As Jimmy Page once explained, “Robert was really keen to do the recording, and we all were, because there wasn’t anything else that we could do.”

ABBA-solutely Fabulous

During the recording of Led Zeppelin’s eighth album, the penultimate In Through The Out Door, the group were lucky enough to use the facilities at Polar Studios in Sweden. In case you’re not familiar with your Scandinavian recording studios, that’s the same studio which was owned by ABBA, and where the Swedish group recorded albums such as Voulez-Vouz and Super Trouper.

Legend has it that during the recording process, Björn Ulvaeus and Benny Andersson from ABBA decided to take Robert Plant out for a night on the town during at a nearby sex club. While we’re not sure if Plant managed to get any inspiration from his time at the club, we wouldn’t be surprised if it emerged that ‘Whole Lotta Love’ was recorded following a similar incident.

Robert Plant Hated His Early Work

Considering that he’s managed to be considered as one of the greatest rock vocalists of all time, you’d think that Robert Plant would be pretty happy about the work that he’s done over the years. Well, as it turns out, musicians can be their own toughest critics.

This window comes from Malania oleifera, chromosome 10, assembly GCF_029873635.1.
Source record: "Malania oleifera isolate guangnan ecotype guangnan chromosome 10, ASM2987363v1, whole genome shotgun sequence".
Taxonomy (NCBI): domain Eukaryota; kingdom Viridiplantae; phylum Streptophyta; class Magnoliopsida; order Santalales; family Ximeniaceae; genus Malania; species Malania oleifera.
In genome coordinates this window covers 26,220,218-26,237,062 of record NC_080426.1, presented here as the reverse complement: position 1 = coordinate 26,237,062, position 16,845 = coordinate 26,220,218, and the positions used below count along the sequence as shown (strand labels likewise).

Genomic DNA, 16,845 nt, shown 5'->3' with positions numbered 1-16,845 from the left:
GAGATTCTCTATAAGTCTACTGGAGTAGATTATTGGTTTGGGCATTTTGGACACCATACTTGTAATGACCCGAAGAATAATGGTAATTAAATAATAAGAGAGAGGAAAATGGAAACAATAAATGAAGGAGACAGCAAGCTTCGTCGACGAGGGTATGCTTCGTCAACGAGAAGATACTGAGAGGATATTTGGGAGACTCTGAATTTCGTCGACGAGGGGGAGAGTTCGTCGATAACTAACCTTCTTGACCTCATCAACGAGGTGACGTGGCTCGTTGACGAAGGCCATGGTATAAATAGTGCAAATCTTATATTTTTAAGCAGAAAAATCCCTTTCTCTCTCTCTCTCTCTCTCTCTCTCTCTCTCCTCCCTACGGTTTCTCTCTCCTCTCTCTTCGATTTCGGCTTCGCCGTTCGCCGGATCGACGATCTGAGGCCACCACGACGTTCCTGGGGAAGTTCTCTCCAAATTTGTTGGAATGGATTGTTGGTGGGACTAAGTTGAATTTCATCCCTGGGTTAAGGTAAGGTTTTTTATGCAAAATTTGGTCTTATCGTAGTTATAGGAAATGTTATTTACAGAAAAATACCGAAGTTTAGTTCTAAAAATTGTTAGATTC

Just a few days ago, Plant opened up to The Guardian about how much he hated his vocals on Led Zeppelin’s early work. “I realised that tough, manly approach to singing I’d begun on ‘You Better Run’ wasn’t really what it was all about at all,” he noted.

“Songs like ‘Babe I’m Going To Leave You’, I find my vocals on there horrific now. I really should have shut the fuck up!”

 

Robert Plant & the Sensational Space Shifters Bluesfest sideshows

Monday March 26 & Tuesday March 27
Sydney Opera House, Sydney, NSW
Tickets: Sydney Opera House

Sunday April 1 & Monday April 2
Palais Theatre, Melbourne
Tickets: Ticketmaster | 136 100

Sunday April 8
Riverside Theatre, Perth, WA
Tickets: Ticketek | 13 28 49

Also playing Bluesfest Byron Bay 2018 on Friday March 30th